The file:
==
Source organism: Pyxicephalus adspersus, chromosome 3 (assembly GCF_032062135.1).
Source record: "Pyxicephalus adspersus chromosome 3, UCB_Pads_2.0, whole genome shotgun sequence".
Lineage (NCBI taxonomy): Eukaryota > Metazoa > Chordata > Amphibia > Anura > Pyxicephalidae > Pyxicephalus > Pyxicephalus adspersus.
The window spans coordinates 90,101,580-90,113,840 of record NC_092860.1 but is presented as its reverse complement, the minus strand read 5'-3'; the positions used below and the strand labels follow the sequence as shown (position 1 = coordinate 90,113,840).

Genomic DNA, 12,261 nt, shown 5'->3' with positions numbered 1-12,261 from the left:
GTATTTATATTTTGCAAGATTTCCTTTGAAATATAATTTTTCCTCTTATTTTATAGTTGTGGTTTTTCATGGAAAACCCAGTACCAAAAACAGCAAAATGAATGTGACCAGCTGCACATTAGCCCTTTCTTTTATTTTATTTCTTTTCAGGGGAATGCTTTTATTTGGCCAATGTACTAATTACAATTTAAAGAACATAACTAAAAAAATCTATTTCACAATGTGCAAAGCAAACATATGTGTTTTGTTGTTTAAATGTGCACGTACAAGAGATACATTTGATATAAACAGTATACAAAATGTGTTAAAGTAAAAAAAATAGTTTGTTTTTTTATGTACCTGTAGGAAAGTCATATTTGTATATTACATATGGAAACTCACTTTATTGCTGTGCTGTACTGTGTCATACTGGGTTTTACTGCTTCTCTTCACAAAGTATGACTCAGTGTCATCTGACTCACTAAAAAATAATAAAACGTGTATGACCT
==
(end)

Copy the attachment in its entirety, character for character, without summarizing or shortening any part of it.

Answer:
Source organism: Pyxicephalus adspersus, chromosome 3 (assembly GCF_032062135.1).
Source record: "Pyxicephalus adspersus chromosome 3, UCB_Pads_2.0, whole genome shotgun sequence".
Lineage (NCBI taxonomy): Eukaryota > Metazoa > Chordata > Amphibia > Anura > Pyxicephalidae > Pyxicephalus > Pyxicephalus adspersus.
The window spans coordinates 90,101,580-90,113,840 of record NC_092860.1 but is presented as its reverse complement, the minus strand read 5'-3'; the positions used below and the strand labels follow the sequence as shown (position 1 = coordinate 90,113,840).

Genomic DNA, 12,261 nt, shown 5'->3' with positions numbered 1-12,261 from the left:
GTATTTATATTTTGCAAGATTTCCTTTGAAATATAATTTTTCCTCTTATTTTATAGTTGTGGTTTTTCATGGAAAACCCAGTACCAAAAACAGCAAAATGAATGTGACCAGCTGCACATTAGCCCTTTCTTTTATTTTATTTCTTTTCAGGGGAATGCTTTTATTTGGCCAATGTACTAATTACAATTTAAAGAACATAACTAAAAAAATCTATTTCACAATGTGCAAAGCAAACATATGTGTTTTGTTGTTTAAATGTGCACGTACAAGAGATACATTTGATATAAACAGTATACAAAATGTGTTAAAGTAAAAAAAATAGTTTGTTTTTTTATGTACCTGTAGGAAAGTCATATTTGTATATTACATATGGAAACTCACTTTATTGCTGTGCTGTACTGTGTCATACTGGGTTTTACTGCTTCTCTTCACAAAGTATGACTCAGTGTCATCTGACTCACTAAAAAATAATAAAACGTGTATGACCT